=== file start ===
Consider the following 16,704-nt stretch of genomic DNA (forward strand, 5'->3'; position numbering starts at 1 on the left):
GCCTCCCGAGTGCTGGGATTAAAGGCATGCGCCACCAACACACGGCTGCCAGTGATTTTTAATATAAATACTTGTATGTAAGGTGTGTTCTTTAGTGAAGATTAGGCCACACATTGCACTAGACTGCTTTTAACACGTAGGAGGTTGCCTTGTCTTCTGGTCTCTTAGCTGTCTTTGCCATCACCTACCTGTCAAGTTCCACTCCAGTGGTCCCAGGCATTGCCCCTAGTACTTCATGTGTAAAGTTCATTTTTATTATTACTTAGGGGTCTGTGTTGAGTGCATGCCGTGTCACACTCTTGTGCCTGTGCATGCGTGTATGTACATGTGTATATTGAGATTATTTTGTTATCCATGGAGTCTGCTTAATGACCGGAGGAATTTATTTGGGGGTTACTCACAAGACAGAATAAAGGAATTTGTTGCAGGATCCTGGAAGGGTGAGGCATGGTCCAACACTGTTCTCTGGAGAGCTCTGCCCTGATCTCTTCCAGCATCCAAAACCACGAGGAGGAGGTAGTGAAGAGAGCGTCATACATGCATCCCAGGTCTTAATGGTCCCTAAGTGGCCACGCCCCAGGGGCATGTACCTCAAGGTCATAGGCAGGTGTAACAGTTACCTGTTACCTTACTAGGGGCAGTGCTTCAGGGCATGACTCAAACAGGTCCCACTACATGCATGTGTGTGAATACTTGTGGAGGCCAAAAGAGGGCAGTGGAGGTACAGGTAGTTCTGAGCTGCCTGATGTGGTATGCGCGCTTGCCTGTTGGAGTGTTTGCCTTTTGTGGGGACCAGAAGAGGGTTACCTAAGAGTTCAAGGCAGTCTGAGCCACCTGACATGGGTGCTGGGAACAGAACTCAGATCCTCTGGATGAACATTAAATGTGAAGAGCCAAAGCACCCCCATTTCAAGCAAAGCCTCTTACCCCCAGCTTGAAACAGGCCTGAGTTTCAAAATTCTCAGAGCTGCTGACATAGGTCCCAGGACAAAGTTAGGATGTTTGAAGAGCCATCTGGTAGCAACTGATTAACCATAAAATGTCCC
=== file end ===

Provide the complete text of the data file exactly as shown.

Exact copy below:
Consider the following 16,704-nt stretch of genomic DNA (forward strand, 5'->3'; position numbering starts at 1 on the left):
GCCTCCCGAGTGCTGGGATTAAAGGCATGCGCCACCAACACACGGCTGCCAGTGATTTTTAATATAAATACTTGTATGTAAGGTGTGTTCTTTAGTGAAGATTAGGCCACACATTGCACTAGACTGCTTTTAACACGTAGGAGGTTGCCTTGTCTTCTGGTCTCTTAGCTGTCTTTGCCATCACCTACCTGTCAAGTTCCACTCCAGTGGTCCCAGGCATTGCCCCTAGTACTTCATGTGTAAAGTTCATTTTTATTATTACTTAGGGGTCTGTGTTGAGTGCATGCCGTGTCACACTCTTGTGCCTGTGCATGCGTGTATGTACATGTGTATATTGAGATTATTTTGTTATCCATGGAGTCTGCTTAATGACCGGAGGAATTTATTTGGGGGTTACTCACAAGACAGAATAAAGGAATTTGTTGCAGGATCCTGGAAGGGTGAGGCATGGTCCAACACTGTTCTCTGGAGAGCTCTGCCCTGATCTCTTCCAGCATCCAAAACCACGAGGAGGAGGTAGTGAAGAGAGCGTCATACATGCATCCCAGGTCTTAATGGTCCCTAAGTGGCCACGCCCCAGGGGCATGTACCTCAAGGTCATAGGCAGGTGTAACAGTTACCTGTTACCTTACTAGGGGCAGTGCTTCAGGGCATGACTCAAACAGGTCCCACTACATGCATGTGTGTGAATACTTGTGGAGGCCAAAAGAGGGCAGTGGAGGTACAGGTAGTTCTGAGCTGCCTGATGTGGTATGCGCGCTTGCCTGTTGGAGTGTTTGCCTTTTGTGGGGACCAGAAGAGGGTTACCTAAGAGTTCAAGGCAGTCTGAGCCACCTGACATGGGTGCTGGGAACAGAACTCAGATCCTCTGGATGAACATTAAATGTGAAGAGCCAAAGCACCCCCATTTCAAGCAAAGCCTCTTACCCCCAGCTTGAAACAGGCCTGAGTTTCAAAATTCTCAGAGCTGCTGACATAGGTCCCAGGACAAAGTTAGGATGTTTGAAGAGCCATCTGGTAGCAACTGATTAACCATAAAATGTCCC